Coronavirus: Members discuss intellectual property response to the COVID-19 pandemic
At the meeting of the Council for Trade-Related Aspects of Intellectual Property Rights (TRIPS) on 15-16 October 2020, WTO members discussed how best to use the global intellectual property (IP) system to tackle the COVID-19 pandemic. Members also discussed the extension of the transitional period for least developed countries (LDCs) to implement the TRIPS Agreement and a new proposal on the competitiveness of micro, small and medium enterprises (MSMEs) through the protection of IP rights.
Some 40 members engaged in a substantive discussion on a proposal submitted by India and South Africa for a temporary waiver of certain TRIPS obligations they said would facilitate an appropriate response to COVID-19. The proposal suggests a waiver for all WTO members on the implementation, application and enforcement of certain provisions of the TRIPS Agreement in relation to the “prevention, containment or treatment” of COVID-19. The proponents argued this would avoid barriers to the timely access to affordable medical products including vaccines and medicines or to scaling-up of research, development, manufacturing and supply of essential medical products.
The waiver would cover obligations in four sections of Part II of the TRIPS Agreement – Section 1 on copyright and related rights, Section 4 on industrial designs, Section 5 on patents and Section 7 on the protection of undisclosed information. It would last for a specific number of years, as agreed by the General Council, and until widespread vaccination is in place globally and the majority of the world's population is immune. Members would review the waiver annually until its termination.
According to the proponents, an effective response to the COVID-19 pandemic requires rapid access to affordable medical products such as diagnostic kits, medical masks, other personal protective equipment and ventilators as well as vaccines and medicines. The outbreak has led to a swift increase in global demand, with many countries facing shortages, constraining the ability to effectively respond to the outbreak. As new diagnostics, therapeutics and vaccines for COVID-19 are developed, there were significant concerns about how these will be made available promptly in sufficient quantities and at affordable prices to meet global demand.
The proponents argued that many countries – especially developing countries – may face institutional and legal difficulties when using TRIPS flexibilities, including the special compulsory licensing mechanism provided for in Article 31bis, which they saw as a cumbersome process for the import and export of pharmaceutical products. Now was the time for the WTO as an organization to rise up to the collective call for defeating the pandemic. The WTO would not succeed in its efforts to rebuild the COVID-19 affected economies unless it acts now to first save those lives that are going to build these economies. It is time for members to take collective responsibility and put people's lives before anything else, they concluded.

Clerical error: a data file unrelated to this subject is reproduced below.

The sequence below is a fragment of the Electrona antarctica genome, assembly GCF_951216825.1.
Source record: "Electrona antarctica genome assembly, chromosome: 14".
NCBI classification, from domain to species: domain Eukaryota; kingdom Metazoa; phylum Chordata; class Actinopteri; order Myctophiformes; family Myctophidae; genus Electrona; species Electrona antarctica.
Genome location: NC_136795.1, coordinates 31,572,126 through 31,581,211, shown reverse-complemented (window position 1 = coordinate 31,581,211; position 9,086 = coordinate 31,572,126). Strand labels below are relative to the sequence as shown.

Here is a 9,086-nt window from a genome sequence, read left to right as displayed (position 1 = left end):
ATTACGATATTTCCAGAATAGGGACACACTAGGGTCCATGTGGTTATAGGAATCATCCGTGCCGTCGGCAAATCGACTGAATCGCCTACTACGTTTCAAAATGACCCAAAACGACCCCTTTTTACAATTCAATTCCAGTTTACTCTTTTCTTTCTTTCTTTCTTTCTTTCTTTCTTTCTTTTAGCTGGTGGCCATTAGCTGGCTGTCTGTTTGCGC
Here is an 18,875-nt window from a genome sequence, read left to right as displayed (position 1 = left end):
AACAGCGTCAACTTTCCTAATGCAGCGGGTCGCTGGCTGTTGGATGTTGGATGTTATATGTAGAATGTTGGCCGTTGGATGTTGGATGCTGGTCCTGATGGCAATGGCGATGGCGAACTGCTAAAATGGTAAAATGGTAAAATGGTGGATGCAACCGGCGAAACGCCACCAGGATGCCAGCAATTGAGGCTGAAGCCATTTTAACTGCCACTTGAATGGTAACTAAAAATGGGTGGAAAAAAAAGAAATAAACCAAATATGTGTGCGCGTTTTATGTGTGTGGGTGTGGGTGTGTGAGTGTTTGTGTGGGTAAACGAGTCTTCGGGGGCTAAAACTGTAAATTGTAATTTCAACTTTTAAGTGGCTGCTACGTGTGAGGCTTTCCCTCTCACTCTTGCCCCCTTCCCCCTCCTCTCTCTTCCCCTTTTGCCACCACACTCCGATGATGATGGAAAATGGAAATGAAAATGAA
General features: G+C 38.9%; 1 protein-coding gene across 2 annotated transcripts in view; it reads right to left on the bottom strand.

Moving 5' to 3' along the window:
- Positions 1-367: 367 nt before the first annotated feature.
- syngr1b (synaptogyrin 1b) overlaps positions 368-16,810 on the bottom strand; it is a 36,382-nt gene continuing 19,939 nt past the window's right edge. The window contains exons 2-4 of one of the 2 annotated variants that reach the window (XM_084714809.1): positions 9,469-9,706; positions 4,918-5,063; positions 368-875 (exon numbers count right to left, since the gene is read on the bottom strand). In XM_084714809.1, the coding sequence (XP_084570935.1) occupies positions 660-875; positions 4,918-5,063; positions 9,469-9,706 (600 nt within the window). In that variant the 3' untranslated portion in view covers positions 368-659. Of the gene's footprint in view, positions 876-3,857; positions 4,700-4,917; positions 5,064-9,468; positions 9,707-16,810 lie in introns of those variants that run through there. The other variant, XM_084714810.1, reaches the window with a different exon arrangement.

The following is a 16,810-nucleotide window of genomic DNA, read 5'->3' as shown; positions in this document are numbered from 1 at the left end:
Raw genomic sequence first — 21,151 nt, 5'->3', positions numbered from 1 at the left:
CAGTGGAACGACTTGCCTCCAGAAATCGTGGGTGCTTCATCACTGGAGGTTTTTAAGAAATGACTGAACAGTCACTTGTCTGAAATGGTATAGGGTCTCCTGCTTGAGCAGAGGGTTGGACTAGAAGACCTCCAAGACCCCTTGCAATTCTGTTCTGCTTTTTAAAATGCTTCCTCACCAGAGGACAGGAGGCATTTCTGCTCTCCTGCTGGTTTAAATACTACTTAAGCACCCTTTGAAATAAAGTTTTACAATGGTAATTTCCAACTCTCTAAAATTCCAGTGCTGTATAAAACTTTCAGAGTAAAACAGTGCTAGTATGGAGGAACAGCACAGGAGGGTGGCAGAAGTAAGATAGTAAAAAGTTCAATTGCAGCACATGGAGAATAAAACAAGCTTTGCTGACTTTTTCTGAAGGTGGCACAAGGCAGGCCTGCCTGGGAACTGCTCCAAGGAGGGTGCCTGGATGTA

While a number of developing and least developed country members welcomed the proposal as a contribution to the discussion, many were still studying it in their capitals and asked for clarification on certain points, particularly regarding its practical implementation and the possible economic and legal impact of the waiver at national level. A number of developing and developed country members opposed the waiver proposal, noting that there is no indication that intellectual property rights (IPRs) have been a genuine barrier to accessing COVID-19 related medicines and technologies.
While acknowledging that the sustained and continued supply of such medicines and technologies is a difficult task, they observed that non-efficient and underfunded health care and procurement systems, spiking demand and lack of manufacturing capacity are much more likely to impede access to these materials. In the view of these members, solutions can be legitimately sought within the existing IP system as the TRIPS Agreement provides enough tools and sufficient policy space for members to take measures to protect public health. The suspension of IPRs, even for a limited period of time, was not only unnecessary but it would also undermine the collaborative efforts to fight the pandemic that are already under way.
Given this range of positions, the Council chair, Ambassador Xolelwa Mlumbi-Peter of South Africa, said that the item would remain suspended as members continue to consider the proposal. Requests for waivers concerning WTO agreements must be submitted initially to the relevant council for consideration. After 90 days, the TRIPS Council has to submit a report to the Ministerial Conference. Given that the proposal was submitted on 2 October, the 90-day time-period expires on 31 December 2020. The TRIPS Council meeting will be reconvened on the item of the waiver proposal as appropriate before that date, the chair said.
There was general appreciation among delegations for the WTO Secretariat's work in maintaining the list of COVID-19 related IP measures on the WTO website and broad support for a continued discussion and exchange on the basis of this compilation. In light of this, it was agreed to revert to this agenda item at the next meeting of the Council so that these exchanges can continue, including on the basis of the updated Secretariat document of COVID-19 related IP measures.